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Russia: RFE/RL Speaks To Media Watchdog Head


http://gdb.rferl.org/F147B3D0-E55D-4619-8C32-4B6929F821D7_w203.jpg --> http://gdb.rferl.org/F147B3D0-E55D-4619-8C32-4B6929F821D7_mw800_mh600.jpg In April 2004, Yevrofinans Vice President Boris Boyarskov was named to head the Federal Service for Monitoring Compliance With Legislation in the Sphere of Mass Communications and the Cultural Heritage. Yevrofinans is a major media player and a partner of Gazprom-Media. It owns major stakes in NTV, St. Petersburg's Peterburg television channel, and the Prime-TASS news agency. At the time of his appointment, "Kommersant-Daily" reported that there is a gap in Boyarskov's official biography between his military service at the end of the 1980s and when he began working for Imperial bank in 1994, raising suspicions that he worked for the secret services during this time. The daily noted that he was at one time considered a leading candidate for the post of Central Bank security chief. On 1 July, Boyarskov spoke to RFE/RL's Russian Service correspondent Anna Kachkaeva and reviewed the media situation in Russia.

RFE/RL: What should the [Culture and Mass Communications Ministry] be like, and to what extent are you worried about the ministry and about your agency?

Boyarskov: I'd be happy, of course, to answer questions related to my service, you understand.

RFE/RL: We can talk about your service later. Now I would like to know your opinion about all of this, so that I can ask about your service.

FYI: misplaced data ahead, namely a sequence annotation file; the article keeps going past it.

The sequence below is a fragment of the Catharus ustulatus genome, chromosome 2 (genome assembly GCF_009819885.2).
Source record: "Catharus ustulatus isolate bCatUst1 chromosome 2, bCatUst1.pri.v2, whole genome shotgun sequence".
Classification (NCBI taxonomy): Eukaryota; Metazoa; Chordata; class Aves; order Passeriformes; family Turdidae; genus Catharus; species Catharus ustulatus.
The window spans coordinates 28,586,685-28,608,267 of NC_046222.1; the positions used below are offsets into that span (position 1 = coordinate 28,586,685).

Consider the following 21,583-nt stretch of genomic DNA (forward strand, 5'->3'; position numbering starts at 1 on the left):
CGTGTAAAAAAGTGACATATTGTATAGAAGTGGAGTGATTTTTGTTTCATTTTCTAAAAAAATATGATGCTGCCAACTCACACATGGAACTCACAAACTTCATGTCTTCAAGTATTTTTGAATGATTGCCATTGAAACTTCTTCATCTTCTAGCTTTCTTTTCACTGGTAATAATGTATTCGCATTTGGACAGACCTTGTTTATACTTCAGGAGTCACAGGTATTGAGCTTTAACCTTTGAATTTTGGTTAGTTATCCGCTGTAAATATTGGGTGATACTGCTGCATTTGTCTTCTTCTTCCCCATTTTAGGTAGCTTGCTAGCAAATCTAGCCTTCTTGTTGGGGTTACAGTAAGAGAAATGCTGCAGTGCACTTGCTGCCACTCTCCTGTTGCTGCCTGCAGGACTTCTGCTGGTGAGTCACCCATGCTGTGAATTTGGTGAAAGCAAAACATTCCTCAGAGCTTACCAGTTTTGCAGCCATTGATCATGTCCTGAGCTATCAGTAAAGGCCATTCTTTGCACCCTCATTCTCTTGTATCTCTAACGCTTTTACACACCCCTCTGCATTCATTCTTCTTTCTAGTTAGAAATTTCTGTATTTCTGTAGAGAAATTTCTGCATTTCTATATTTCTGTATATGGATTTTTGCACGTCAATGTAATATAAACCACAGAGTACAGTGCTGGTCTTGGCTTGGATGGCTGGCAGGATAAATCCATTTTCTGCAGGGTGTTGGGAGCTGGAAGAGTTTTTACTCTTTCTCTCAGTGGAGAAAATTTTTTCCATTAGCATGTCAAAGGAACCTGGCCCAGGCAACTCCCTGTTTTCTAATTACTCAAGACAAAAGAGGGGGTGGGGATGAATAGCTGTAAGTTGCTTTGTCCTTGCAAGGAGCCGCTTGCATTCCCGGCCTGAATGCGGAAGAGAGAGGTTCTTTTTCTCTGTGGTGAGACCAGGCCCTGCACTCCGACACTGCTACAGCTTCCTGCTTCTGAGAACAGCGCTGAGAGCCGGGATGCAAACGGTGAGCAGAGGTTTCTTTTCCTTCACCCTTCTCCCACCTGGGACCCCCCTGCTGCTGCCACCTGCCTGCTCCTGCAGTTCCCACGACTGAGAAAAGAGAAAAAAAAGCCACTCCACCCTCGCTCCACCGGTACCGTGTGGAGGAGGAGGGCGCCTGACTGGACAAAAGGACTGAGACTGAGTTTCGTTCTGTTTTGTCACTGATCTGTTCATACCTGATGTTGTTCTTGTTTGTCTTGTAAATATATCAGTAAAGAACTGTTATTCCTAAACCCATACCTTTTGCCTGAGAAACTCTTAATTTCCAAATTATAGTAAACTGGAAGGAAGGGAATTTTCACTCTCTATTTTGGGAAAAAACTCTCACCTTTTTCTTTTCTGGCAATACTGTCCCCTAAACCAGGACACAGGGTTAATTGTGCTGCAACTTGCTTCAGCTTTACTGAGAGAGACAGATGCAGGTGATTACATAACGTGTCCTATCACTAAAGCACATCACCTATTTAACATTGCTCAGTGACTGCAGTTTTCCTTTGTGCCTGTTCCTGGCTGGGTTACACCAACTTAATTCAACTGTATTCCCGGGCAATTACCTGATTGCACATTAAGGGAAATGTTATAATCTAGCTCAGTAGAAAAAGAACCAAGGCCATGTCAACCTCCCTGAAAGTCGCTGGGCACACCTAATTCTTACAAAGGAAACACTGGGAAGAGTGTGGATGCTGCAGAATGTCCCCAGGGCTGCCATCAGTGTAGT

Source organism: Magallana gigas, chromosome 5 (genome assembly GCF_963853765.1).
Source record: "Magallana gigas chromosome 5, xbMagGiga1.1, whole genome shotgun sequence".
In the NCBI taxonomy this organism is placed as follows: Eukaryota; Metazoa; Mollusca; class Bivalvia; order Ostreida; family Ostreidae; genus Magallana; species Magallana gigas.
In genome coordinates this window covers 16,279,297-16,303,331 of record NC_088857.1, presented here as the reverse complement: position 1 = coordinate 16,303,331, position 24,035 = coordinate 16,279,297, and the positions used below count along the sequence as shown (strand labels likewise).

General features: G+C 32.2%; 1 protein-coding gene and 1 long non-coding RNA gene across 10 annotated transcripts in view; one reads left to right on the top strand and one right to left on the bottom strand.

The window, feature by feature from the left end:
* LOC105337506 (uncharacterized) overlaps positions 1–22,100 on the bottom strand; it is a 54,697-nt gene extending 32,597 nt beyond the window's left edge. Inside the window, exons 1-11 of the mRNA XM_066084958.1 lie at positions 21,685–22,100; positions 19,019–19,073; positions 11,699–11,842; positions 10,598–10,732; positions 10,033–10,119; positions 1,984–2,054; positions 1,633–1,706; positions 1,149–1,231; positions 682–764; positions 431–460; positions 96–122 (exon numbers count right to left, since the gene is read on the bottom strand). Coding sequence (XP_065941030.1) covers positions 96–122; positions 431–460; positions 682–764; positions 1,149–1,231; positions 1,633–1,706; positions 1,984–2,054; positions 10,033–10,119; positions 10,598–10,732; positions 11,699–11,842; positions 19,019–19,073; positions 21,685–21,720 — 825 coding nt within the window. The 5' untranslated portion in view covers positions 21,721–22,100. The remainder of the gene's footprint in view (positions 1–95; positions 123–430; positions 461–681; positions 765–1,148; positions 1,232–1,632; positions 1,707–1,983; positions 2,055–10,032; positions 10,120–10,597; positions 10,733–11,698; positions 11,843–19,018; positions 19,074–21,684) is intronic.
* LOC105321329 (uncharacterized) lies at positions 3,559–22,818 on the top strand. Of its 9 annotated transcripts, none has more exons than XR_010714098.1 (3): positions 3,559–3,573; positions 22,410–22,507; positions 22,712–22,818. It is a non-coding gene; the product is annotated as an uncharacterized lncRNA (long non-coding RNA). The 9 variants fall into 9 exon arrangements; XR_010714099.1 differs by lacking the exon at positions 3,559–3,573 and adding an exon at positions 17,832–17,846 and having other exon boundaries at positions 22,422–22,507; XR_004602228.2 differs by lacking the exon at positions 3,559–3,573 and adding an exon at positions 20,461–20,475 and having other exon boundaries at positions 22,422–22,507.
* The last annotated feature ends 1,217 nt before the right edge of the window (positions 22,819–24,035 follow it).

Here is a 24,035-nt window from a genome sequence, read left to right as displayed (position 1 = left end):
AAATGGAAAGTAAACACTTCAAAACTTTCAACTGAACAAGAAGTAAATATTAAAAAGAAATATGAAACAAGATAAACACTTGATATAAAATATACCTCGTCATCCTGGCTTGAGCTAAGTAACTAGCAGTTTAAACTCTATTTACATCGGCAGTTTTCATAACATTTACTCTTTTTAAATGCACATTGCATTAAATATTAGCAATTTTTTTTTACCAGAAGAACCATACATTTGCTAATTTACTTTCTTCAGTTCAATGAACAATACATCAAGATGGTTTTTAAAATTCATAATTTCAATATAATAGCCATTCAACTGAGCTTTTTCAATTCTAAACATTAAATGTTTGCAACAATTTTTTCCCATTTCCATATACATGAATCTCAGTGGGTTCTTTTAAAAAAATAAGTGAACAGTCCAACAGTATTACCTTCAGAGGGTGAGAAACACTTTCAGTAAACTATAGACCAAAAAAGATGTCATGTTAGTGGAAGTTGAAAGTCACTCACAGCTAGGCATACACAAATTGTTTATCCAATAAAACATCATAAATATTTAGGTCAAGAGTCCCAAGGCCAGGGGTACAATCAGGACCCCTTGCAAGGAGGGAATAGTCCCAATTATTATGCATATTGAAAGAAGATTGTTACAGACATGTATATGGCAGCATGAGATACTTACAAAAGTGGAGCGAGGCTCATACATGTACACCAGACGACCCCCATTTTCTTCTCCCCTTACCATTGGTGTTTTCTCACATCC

Boyarskov: The thing is that it is the most complicated of all to restructure people themselves, rather than agencies as a whole. The things that ministries, agencies, and services are supposed to be doing are spelled out in the instructions concerning each of them. However, there is a kind of inertia, it seems to me, that leads people to do what they have always done when they should stop and understand that, yes, we have a huge problem with the legal-normative regulations in our sphere of activity and with financing. We should have focused our efforts on these two points of support and that is precisely where the ministry should be working -- in the legal-normative sphere.

RFE/RL: Let's talk about regulation. On its first anniversary, what has your service accomplished?

Boyarskov: I'll tell you straight -- today we do not have any achievements about which we could brag in front of your audience. We achieved the main things -- although not as quickly as necessary -- but we secured the licensing of television and radio broadcasting and the other forms of activity that we needed to secure. The registration of the mass media -- which, by the way, we've done since last August -- we managed to do literally "on our knees" thanks to the fact that the basic core of people doing this work remained. We regulated the import and export of cultural valuables. That is, we ensured the rights of citizens in these activities. In short, we were able to facilitate the continued formation of the media market.

RFE/RL: So, you say that your service influences the formation of the media market?

Boyarskov: I say that it enforces the part of state media policy that is connected with the formation of the media market. Since we issue licenses, since we oversee the conduct of tenders by the federal tender commission, we participate in this work.

RFE/RL: And what was your role when during the last month and a half there was a whole bunch of sales and purchases [in the media sector] and new owners appeared. Isn't it true that you could only observe this process?

Boyarskov: And that's a good thing. It shows that our participation in the formation of the media market as an economic mechanism is so unnoticeable that we, essentially, as a state organ do not influence the transfer of ownership rights from one owner to another. We influence the content of their programming conceptions -- that's what we are tracking.

RFE/RL: I would like to ask you to characterize what is happening today in the market. Why was there such excitement among the elites about the adoption of the [voluntary] charter on morality in the media? And all these sales and re-sales [of media outlets] -- what is that all about, in your view?